Another site is Laetoli, Tanzania, where many series of fossil footprints represent the movement of hominins and other animals from around 3.6 million years ago. Most of the bipedal trackways represent feet that are fundamentally humanlike: big toes aligned with the other toes and some degree of a longitudinal arch. But one of the trackways, designated as site “A”, represents an individual with very short and wide feet. Analysis of these prints by Ellison McNutt and collaborators in 2021 suggested that some other form of hominin was at the site.

“We therefore conclude that the site A footprints were made by a bipedal hominin with a distinct and presumably more primitive foot than A. afarensis. The gross shape of the foot is chimpanzee-like, with slight hallucial divergence and perhaps some midfoot mobility.”—Ellison McNutt and coworkers

The earliest human relatives like Ardipithecus, Orrorin, and Sahelanthropus were successful primates. The evidence suggests that Ardipithecus existed for at least 1.5 million years, and Orrorin may have existed even longer. These two lineages present several contrasts in their locomotor and dental adaptations, a sign that diversity was an important part of the landscape of early hominins. It would not surprise me if one or both of these lineages continued to survive well after 4.4 million years ago. If so, they would have encountered early Australopithecus. The big topics of later human evolution, hybridization and interaction, may well have mattered to these earliest hominins too.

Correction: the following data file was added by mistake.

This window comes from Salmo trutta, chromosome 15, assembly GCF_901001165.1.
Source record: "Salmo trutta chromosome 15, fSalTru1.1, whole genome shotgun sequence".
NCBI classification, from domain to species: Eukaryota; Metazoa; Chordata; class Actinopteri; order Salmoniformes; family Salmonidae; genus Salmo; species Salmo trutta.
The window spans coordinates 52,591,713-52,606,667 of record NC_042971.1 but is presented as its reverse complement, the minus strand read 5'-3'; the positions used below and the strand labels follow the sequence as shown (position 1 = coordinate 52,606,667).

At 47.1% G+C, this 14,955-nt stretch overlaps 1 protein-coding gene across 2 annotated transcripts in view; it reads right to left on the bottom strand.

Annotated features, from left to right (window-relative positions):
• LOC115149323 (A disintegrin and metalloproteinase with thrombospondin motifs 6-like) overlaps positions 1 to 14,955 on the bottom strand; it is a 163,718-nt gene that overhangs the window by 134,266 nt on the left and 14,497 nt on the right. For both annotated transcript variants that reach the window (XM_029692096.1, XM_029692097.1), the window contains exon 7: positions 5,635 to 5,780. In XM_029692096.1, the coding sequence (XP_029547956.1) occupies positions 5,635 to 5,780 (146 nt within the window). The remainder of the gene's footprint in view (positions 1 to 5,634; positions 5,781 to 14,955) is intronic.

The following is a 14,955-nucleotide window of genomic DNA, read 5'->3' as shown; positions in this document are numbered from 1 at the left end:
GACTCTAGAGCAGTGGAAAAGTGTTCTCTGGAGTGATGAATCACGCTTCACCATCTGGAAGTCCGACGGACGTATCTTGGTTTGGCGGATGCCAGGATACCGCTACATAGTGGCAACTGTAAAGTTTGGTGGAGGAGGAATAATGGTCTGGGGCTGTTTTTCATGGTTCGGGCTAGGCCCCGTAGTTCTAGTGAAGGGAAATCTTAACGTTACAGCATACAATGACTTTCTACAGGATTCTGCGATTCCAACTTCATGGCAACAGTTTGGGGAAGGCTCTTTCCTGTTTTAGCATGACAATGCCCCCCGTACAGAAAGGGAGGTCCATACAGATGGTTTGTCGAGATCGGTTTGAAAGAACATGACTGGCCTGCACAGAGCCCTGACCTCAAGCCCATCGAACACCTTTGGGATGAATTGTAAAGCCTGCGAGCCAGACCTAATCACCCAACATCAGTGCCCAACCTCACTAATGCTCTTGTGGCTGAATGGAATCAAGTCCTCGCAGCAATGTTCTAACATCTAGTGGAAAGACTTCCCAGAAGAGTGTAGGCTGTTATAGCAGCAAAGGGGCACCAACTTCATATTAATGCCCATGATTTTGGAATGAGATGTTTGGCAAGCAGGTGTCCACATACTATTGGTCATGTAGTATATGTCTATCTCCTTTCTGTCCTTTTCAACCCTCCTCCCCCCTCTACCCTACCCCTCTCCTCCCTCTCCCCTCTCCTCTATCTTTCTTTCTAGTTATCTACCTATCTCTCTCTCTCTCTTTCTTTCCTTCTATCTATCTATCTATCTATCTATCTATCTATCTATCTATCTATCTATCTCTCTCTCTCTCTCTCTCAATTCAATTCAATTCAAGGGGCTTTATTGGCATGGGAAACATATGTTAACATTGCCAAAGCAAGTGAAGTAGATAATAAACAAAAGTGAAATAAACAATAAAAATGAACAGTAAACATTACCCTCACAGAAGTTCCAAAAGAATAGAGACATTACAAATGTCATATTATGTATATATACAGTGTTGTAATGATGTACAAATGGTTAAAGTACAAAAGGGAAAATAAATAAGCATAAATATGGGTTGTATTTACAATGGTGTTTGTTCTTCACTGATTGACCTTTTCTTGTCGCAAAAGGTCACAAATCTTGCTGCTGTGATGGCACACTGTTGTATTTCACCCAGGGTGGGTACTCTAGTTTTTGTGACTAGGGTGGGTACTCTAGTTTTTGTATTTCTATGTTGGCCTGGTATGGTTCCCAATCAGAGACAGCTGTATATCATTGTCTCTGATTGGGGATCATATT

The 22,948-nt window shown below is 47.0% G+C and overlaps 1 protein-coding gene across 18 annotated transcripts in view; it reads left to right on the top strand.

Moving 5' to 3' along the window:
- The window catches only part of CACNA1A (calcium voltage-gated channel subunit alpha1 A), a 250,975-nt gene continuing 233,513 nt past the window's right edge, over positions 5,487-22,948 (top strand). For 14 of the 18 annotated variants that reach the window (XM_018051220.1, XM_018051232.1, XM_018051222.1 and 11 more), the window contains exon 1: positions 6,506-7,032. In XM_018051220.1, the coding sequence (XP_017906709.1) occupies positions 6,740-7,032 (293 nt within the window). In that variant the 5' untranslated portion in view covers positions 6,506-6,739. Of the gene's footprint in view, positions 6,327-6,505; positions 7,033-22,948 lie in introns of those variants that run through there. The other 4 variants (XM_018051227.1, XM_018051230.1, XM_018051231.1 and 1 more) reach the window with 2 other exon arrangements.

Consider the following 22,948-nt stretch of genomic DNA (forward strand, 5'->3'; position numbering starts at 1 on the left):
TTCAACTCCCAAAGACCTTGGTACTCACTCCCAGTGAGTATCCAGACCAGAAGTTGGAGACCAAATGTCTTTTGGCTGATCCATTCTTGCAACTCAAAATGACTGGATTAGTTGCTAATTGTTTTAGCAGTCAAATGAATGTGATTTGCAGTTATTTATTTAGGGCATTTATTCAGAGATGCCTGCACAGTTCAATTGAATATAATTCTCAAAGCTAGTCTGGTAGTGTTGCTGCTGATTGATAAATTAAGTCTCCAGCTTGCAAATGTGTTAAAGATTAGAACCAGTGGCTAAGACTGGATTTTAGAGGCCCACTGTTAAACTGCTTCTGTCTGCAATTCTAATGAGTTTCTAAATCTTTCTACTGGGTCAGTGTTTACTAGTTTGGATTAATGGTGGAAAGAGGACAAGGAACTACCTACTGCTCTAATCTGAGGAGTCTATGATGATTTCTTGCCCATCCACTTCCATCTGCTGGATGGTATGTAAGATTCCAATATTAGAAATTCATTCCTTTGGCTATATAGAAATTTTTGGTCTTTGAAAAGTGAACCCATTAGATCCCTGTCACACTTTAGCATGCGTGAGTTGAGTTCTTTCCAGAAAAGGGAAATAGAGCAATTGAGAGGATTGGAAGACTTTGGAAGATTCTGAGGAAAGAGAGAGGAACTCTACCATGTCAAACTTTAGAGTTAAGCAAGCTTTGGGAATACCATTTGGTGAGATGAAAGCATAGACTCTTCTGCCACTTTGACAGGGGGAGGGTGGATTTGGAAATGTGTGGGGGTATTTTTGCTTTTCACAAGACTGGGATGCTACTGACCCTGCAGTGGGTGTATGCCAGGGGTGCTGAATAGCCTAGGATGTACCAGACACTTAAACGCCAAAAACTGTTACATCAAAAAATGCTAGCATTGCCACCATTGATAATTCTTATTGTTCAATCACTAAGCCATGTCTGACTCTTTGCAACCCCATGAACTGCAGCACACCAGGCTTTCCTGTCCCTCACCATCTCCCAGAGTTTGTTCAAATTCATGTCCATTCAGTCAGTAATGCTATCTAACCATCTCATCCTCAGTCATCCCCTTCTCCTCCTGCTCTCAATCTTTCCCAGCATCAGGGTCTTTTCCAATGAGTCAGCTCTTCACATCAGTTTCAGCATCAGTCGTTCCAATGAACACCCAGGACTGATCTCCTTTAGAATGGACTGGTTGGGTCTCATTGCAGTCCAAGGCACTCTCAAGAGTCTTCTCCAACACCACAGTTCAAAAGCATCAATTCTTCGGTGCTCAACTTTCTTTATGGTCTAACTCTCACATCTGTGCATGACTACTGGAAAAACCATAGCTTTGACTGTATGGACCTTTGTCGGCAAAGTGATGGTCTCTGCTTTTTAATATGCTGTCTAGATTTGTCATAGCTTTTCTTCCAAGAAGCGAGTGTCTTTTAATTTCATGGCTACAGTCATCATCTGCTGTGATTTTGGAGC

Notes: Some of my own scientific research has involved these earliest hominins. I've been fortunate to be part of some fun scientific work to understand how these fossil species may be related to humans or other primates. I'm so happy to see new research growing from researchers who are adding more information from Miocene apes to interpret the lives of these hominin relatives.

As I was talking about these species with my students the other day, I realized how many stories there are about the discovery of these early fossils and their subsequent histories. I've written about many of those here over the past nineteen years. Especially Sahelanthropus has involved a dramatic series of personal stories and intrigue from various scientists involved in the discovery and analysis. Ardipithecus, too, especially Ar. ramidus, has given rise to both exciting advances and some conspiracy theories. I am sure many more stories are waiting to be told, and I know a few that it's not my place to tell.

Much more could be added about the locomotor anatomy and other aspects of the skeleton of Sahelanthropus and Ardipithecus. That will be covered in additional posts. The references below include key sources for the species themselves, their geological age, and some articles that have been important sources of interpretation for them. A complete list of interpretations would be far beyond the scope of this post.

Guide to Australopithecus species